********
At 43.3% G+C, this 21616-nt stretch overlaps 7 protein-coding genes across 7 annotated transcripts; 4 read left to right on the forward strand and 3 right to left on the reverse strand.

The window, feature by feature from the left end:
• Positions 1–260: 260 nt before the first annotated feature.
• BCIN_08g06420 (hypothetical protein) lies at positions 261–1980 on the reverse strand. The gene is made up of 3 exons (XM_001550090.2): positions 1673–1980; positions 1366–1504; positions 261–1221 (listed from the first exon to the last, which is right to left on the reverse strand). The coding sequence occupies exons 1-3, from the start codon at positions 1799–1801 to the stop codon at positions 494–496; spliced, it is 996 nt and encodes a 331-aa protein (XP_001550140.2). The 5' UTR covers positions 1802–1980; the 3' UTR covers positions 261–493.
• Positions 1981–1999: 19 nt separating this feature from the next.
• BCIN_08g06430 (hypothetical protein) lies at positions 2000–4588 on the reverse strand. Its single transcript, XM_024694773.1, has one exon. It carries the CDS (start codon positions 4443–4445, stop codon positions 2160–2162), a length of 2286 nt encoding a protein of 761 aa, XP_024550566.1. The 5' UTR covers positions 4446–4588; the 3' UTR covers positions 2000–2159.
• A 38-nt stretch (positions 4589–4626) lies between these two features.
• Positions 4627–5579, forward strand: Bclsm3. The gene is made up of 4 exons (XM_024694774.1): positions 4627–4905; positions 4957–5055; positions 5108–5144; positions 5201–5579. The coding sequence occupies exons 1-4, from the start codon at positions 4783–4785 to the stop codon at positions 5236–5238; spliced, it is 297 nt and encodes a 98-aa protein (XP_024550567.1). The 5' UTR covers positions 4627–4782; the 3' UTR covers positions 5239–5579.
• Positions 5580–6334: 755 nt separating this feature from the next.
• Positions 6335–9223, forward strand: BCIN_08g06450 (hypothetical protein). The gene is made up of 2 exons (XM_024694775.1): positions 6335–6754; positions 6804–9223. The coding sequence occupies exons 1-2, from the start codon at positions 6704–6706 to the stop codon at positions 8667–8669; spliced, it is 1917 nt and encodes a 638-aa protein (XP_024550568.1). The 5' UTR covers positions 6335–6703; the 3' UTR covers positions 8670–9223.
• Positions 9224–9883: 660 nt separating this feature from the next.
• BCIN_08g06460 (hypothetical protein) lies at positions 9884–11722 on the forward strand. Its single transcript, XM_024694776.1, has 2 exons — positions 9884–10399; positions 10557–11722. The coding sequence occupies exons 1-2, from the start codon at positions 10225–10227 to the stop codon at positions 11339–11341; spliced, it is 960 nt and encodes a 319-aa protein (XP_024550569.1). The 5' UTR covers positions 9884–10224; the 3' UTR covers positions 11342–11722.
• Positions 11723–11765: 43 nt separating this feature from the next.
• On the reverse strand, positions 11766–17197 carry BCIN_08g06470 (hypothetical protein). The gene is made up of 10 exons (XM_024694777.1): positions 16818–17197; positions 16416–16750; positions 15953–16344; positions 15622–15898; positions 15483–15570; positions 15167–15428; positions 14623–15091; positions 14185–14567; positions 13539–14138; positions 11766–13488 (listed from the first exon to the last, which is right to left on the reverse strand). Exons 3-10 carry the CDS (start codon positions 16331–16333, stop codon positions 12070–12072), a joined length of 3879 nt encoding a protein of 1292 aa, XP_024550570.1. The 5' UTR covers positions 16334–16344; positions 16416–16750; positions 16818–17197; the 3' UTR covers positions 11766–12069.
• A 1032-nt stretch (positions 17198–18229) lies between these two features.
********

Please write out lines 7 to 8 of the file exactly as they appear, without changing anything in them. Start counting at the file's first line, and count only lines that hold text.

• A 38-nt stretch (positions 4589–4626) lies between these two features.
• Positions 4627–5579, forward strand: Bclsm3. The gene is made up of 4 exons (XM_024694774.1): positions 4627–4905; positions 4957–5055; positions 5108–5144; positions 5201–5579. The coding sequence occupies exons 1-4, from the start codon at positions 4783–4785 to the stop codon at positions 5236–5238; spliced, it is 297 nt and encodes a 98-aa protein (XP_024550567.1). The 5' UTR covers positions 4627–4782; the 3' UTR covers positions 5239–5579.